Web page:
Don’t forget about lighting. Lighting does more than maintain the day/night cycle. It also helps provide Vitamin D, ensuring that your gecko can synthesize calcium and stay healthy.
Leopard geckos need real UVB exposure, so make sure to install a lighting rig with UVB bulbs.
3. Provide A Bathing Vessel
When small bits of skin get stuck, it can pose significant health problems. While it’s rare, that skin can tighten around fingers and legs, cutting off blood circulation.
One way to help your leopard gecko shed is to give them a bath. You can install the bath in their enclosure and allow them to bathe independently, or you can take them out and do it yourself!
Fill a small plastic container with lukewarm water. Place your pet in the container. Make sure the water level is only at chin height.
Let your leopard gecko soak for about 10 minutes. This process will soften the dried layer of the epidermis, making it easier to slough off. Vets recommend trying the bath method if your gecko still has bits of skin left after 24 hours of trying to remove it.
4. Create A Shedding Box
Here’s a great alternative that can help your leopard gecko shed. Instead of bathing, create a moisture-rich hide box!
The box must be big enough for the leopard gecko to get in. It also needs a small ventilation hole to allow the moisture you’ll add to evaporate, preventing mold.
Fill the box with moist coconut coir, sphagnum moss, and a shredded paper towel. Those materials should be damp but not soaking wet.
Leopard geckos will climb into the box and often roll around. The materials you add help to scrub the lizard clean. Meanwhile, the moisture softens the epidermis for easy removal.
5. Mist Your Gecko
Another option is to mist your gecko with lukewarm water. Avoid the face and allow the moisture to sit on the skin for up to 30 minutes before patting your pet.
This method works similarly to a bath or a hide box. It’s about softening the skin.
Expert Tip: You may find products called “shedding aids” at your local pet store. You can use those, too. They’re misting products that contain safe oils to soften the skin. You can spray it like a standard mist or use a cotton swab to apply it to your gecko’s skin.
How Often Do Leopard Geckos Shed?
Leopard geckos shed more often than most realize. The continual regeneration of the skin will make the process a common occurrence. However, the exact frequency will depend on your lizard’s age and overall health.
Typically, hatchlings and young juveniles will shed once or twice a month. They are growing quickly, and shedding helps young lizards get bigger and bigger. This rate of shedding usually continues until the gecko is about six weeks old.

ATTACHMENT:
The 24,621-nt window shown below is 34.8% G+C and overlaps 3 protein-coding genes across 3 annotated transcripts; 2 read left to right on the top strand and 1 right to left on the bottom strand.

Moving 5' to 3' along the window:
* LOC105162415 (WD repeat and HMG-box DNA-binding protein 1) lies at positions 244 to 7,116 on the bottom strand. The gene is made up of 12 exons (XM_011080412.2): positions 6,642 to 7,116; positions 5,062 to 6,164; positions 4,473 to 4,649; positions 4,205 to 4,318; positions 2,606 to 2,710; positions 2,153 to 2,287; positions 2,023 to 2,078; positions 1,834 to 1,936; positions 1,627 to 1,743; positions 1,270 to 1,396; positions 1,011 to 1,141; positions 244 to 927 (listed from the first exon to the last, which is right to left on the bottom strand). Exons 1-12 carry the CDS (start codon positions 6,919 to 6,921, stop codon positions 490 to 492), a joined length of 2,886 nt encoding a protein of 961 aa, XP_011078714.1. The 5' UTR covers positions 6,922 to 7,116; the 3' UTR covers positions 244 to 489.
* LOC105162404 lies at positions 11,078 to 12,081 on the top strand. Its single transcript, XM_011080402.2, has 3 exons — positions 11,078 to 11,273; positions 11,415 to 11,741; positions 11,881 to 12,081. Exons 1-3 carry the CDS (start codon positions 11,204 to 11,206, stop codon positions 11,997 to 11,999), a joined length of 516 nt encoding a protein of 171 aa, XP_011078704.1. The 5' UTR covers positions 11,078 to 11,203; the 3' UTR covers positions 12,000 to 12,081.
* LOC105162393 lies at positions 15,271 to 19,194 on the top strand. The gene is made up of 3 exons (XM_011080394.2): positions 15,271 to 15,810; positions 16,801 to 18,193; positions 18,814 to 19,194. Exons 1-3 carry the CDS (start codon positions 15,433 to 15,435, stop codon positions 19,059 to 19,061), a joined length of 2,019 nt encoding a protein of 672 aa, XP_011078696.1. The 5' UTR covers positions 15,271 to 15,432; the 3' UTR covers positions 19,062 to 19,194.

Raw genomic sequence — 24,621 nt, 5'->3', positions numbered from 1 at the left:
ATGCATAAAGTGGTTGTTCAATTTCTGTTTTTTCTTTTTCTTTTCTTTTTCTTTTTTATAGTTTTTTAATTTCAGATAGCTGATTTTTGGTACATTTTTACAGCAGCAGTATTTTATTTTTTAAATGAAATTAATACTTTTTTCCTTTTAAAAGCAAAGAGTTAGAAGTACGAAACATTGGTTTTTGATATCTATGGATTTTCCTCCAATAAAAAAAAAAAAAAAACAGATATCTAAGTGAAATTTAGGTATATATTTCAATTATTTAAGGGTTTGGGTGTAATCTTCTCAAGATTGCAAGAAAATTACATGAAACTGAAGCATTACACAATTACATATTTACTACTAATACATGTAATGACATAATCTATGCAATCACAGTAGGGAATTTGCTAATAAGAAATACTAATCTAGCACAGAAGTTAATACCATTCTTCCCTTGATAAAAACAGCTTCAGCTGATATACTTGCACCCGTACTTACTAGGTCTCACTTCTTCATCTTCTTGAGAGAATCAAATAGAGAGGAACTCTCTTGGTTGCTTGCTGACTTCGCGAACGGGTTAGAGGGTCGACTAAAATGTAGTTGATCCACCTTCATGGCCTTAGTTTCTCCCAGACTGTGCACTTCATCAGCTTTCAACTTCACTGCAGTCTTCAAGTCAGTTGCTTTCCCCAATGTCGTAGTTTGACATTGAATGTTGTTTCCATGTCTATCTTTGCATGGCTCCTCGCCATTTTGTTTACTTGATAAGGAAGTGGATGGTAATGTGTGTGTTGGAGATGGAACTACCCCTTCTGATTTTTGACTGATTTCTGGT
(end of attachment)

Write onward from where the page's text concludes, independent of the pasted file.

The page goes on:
From six weeks to maturity, shedding slows down to about once every three weeks.
Adult leopard geckos will only shed every four to eight weeks. You can see your lizard shed as much as 12 times during the year!
There are periods when leopard geckos don’t shed. The process pauses whenever a lizard is nesting or brumating. Shedding is an exhaustive process that takes a considerable amount of energy, so they forgo it during brumation and nesting to stay strong.
How Long Does It Last?
Shedding cycles usually last from one to three days for healthy leopard geckos. The timer technically starts when the skin begins to dull. It takes a bit longer than most realize, but healthy lizards will have no problem taking care of things on their own.
After the epidermis dries and leopard geckos actively work to remove it, the process is typically rapid. Most geckos remove the skin within an hour. However, some may take as many as 24 hours. It all depends on their health and the quality of the shed.
You may notice some behavioral changes during the shedding cycle. Leopard geckos tend to lose their appetite and get a bit sluggish. That’s normal, but it’s wise to keep an eye on your gecko. If they continue to be lethargic and don’t eat after three days, you need to take action and see a vet!
Don’t be surprised if your leopard gecko isn’t their usual jolly self. Many will get irritable and anxious, and they’re known to lash out at owners during this time.
You must remember that shedding is a vulnerable time for leopard geckos. In the wild, it’s when they’re most powerless against would-be predators. Give your gecko some space and allow them to take care of the process.
But if you notice that they’re having a difficult time and taking longer than the three-day norm, don’t hesitate to take action.
Now that you know about the leopard gecko shedding process and what to expect, it won’t intimidate or surprise you if things don’t go according to plan. All you need to do is keep an eye on your pet and take action when needed!
If you have any questions about the shedding process that we didn’t cover in the guide above, send them over. We’ll help you as much as we can.